I think it might also be the case that the Rust type system already has enough information to know if a more efficient nth could be used: whether or not the map closure is a Fn or FnMut. It would be nice if, in cases where the closure canb e proven side-effect-free, like [1, 2, 3, 4, 5].iter().map(|x| x * 2).nth(3), only required a single multiply-by-two.

I've never used a map that couldn't have side effects; Python, Perl and Lisp (at least the ones I'm aware of) all allow them.

The closest type level analog to "pure functions" in Rust is const fn; all non-const functions may have side effects, even Fn closures. But I don't think there's any way to write a pure_map that only accepts const fns.

I also prefer to rely on type level guarantees over optimizations, but this is the kind of thing that I would expect the optimizer to do pretty well with most of the time. Have you profiled / looked at the assembly to see whether it is actually calling the closure a bunch of times?

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I would assume that pure_map wouldn't check purity. That is impossible in an impure turing complete language. Instead, it would be a hint that the mapping operation is pure, so it is ok to skip, and this would allow the Iterator::nth optimization.


@trentj -- no need to profile the assembly, I believe my example from the original post demonstrates that such optimizations are both not present, and, as you pointed out, not desirable. :slight_smile: Thanks for pointing out that Fn and FnMut weren't exactly what I thought they were, I missed that.

@RustyYato -- yes, this makes sense. I think the behavior of pure_map might even be desirable in some cases when the closure even does have side effects. At least you could construct them, not sure if they actually exist.

I have used a language (VHDL) that distinguishes between pure and impure functions. Of course, you can't write every pure function, but much like const fn there are some things the compiler just doesn't allow in pure functions and you deal with it. So I don't think it's a compelling argument to say that you can't check purity.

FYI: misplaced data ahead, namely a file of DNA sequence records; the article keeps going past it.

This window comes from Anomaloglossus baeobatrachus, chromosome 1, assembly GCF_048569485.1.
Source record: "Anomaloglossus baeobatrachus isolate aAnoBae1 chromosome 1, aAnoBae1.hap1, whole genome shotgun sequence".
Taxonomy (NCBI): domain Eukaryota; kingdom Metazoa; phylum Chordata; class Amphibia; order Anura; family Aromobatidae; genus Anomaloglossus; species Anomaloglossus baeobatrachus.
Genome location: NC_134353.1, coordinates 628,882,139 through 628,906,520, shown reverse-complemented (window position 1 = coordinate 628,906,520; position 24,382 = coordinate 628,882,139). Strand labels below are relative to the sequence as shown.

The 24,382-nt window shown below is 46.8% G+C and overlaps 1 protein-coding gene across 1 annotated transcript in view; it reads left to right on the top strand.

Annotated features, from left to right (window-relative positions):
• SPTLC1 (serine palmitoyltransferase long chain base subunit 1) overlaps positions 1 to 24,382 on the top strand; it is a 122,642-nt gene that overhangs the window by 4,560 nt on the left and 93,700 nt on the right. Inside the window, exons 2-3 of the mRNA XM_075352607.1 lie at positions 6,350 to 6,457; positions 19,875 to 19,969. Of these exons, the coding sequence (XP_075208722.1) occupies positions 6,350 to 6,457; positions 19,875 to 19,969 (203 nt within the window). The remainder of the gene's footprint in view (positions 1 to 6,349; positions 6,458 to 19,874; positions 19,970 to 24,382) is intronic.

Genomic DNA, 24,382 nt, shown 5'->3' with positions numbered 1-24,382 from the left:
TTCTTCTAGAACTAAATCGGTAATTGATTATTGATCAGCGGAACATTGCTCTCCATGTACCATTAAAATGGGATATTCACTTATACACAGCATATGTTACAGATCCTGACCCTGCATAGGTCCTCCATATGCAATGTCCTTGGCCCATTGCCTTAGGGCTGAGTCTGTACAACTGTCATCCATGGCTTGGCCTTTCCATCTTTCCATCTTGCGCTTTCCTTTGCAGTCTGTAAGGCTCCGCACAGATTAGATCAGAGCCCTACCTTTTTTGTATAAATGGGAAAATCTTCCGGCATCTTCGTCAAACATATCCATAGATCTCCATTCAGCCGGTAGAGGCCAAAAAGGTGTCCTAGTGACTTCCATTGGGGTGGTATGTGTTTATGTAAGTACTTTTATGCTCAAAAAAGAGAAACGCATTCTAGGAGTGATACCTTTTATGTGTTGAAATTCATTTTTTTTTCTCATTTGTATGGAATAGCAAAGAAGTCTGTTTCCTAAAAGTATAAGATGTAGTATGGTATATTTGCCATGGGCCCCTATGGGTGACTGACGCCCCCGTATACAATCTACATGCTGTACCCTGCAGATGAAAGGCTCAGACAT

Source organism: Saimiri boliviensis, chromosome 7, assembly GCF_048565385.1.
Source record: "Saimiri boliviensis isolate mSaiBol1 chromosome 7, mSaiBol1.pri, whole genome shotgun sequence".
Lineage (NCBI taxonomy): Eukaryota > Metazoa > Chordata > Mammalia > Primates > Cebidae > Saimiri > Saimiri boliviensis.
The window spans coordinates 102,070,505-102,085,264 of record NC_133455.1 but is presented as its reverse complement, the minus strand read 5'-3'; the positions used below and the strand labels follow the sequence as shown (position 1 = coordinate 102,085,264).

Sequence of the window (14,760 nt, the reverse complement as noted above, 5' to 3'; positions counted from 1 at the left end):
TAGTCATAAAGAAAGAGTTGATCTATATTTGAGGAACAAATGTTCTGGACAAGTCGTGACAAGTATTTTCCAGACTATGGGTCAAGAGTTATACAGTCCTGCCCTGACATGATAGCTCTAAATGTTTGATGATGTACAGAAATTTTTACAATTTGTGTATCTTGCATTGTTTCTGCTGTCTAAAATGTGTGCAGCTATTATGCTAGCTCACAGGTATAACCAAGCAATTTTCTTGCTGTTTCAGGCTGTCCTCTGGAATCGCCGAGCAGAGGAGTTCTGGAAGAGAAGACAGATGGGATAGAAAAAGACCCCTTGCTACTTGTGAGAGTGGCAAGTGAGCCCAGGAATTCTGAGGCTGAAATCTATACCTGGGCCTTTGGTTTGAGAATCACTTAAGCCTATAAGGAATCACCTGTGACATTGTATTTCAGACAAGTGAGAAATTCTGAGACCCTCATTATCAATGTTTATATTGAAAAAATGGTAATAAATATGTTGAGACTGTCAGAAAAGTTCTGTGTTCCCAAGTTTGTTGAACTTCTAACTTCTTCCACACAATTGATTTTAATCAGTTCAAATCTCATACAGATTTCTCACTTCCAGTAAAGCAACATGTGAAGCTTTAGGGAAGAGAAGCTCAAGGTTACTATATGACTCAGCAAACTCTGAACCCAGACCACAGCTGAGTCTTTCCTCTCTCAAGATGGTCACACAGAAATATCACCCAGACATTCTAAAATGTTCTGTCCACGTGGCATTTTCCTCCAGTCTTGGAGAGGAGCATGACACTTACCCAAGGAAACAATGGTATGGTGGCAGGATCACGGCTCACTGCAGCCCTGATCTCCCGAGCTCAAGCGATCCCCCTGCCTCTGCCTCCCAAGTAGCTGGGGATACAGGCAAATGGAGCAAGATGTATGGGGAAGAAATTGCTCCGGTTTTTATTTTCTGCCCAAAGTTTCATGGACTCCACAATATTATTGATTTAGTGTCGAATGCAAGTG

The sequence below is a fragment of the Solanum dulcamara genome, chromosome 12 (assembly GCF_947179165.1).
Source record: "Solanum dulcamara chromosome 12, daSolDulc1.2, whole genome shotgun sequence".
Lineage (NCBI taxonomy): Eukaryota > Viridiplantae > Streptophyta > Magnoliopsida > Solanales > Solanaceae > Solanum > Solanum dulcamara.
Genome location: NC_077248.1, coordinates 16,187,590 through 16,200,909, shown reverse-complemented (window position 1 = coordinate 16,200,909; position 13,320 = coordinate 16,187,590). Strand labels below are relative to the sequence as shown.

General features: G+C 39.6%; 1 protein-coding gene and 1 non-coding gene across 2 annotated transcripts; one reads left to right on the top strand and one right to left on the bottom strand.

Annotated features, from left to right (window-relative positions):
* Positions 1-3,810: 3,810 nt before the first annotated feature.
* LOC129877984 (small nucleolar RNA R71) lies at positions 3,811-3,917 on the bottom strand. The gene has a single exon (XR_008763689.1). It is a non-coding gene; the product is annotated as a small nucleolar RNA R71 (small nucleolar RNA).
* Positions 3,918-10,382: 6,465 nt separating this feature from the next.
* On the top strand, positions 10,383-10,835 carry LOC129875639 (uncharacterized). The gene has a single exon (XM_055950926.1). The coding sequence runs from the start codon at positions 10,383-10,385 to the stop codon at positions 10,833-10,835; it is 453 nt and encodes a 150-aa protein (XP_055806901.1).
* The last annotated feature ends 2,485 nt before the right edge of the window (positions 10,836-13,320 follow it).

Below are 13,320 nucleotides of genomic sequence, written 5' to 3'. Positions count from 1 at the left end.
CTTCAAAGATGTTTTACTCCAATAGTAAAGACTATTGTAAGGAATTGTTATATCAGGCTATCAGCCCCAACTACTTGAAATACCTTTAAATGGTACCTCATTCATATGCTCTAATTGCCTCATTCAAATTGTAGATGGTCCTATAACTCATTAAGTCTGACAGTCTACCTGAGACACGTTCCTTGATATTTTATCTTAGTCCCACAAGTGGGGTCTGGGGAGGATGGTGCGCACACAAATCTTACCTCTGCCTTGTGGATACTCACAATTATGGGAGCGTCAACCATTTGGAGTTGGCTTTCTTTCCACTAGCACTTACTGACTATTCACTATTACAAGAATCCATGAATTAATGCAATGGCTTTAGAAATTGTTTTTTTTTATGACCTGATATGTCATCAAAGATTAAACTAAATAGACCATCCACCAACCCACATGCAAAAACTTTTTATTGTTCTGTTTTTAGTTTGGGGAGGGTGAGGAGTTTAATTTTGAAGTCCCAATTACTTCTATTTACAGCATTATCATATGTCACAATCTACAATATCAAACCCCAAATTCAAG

Not at all. The next in the original post has a side effect (calling println!), so the compiler can't eliminate it. If you remove the println! so that next is actually side-effect-less, it's all removed.


Ok, I should ammend my statement to: you can'tcheck purity in an impure turing complete language without annotations. Checking for purity is non-trivial without annotations. Given that Rust used to have an annotation for purity, and got rid of it, I don't think we're going to get annotations. But that's beside the point.

I would find a pure_map combinator nice, but it should be in itertools. I think it will cause more confusion than it is worth.


Maybe call it something like lazy_map, since purity isn't really required.

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Good point! Maybe there's some trick, but I can't seem to get the optimizer to get rid of the loop even for a pretty simple example:

Maybe I have the wrong flags?

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It can possibly require that the mapper function is Fn and not just FnMut - this at least rules out the explicit environment mutation.

Requiring Fn instead of FnMut can be a hint to users, but we can't optimize the code based on it since we can still call the RefCell::borrow_mut() within the Fn closures.

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No, that is a needlessly restrictive api. I think I like @kornel's lazy_map, since purity isn't the important bit, it's that the mapping operation is only evaluated as needed (which sounds like laxy evaluation).

I don't want a needlessly restrictive api, because it will likely run into issues later on. For example: Vec::retain could give you an exclusive reference in the callback parameter, but it gives you a shared reference. This means that you can't easily mutate things inside the Vec as you remove them, which is a useful thing to do without significant regressions (via shared mutability, or looping twice). All because the api was needlessly restrictive. (Yes, drain_filter will fix this specific problem, but I'm illustrating a point)

Hmm, it seems you are right. Oddly, although it doesn't get rid of the loop entirely, it does lift the indexing and x * 2 out of it:

        mov     rax, -5001
        add     rax, 3                        // keep adding 3 until rax=0
        jne     .LBB2_4
        mov     eax, dword ptr [rbx + 20000]  // load v[5000]
        add     eax, eax                      // multiply it by 2

The last two lines are not inside the loop. Which is... better than no optimization at all, but worse than I'd like. Curiouser still, if you change 5000 to a different number you get loops that are unrolled by different amounts, or even skipped entirely.

I'm guessing there is some flag being set by add that LLVM thinks might be getting used later.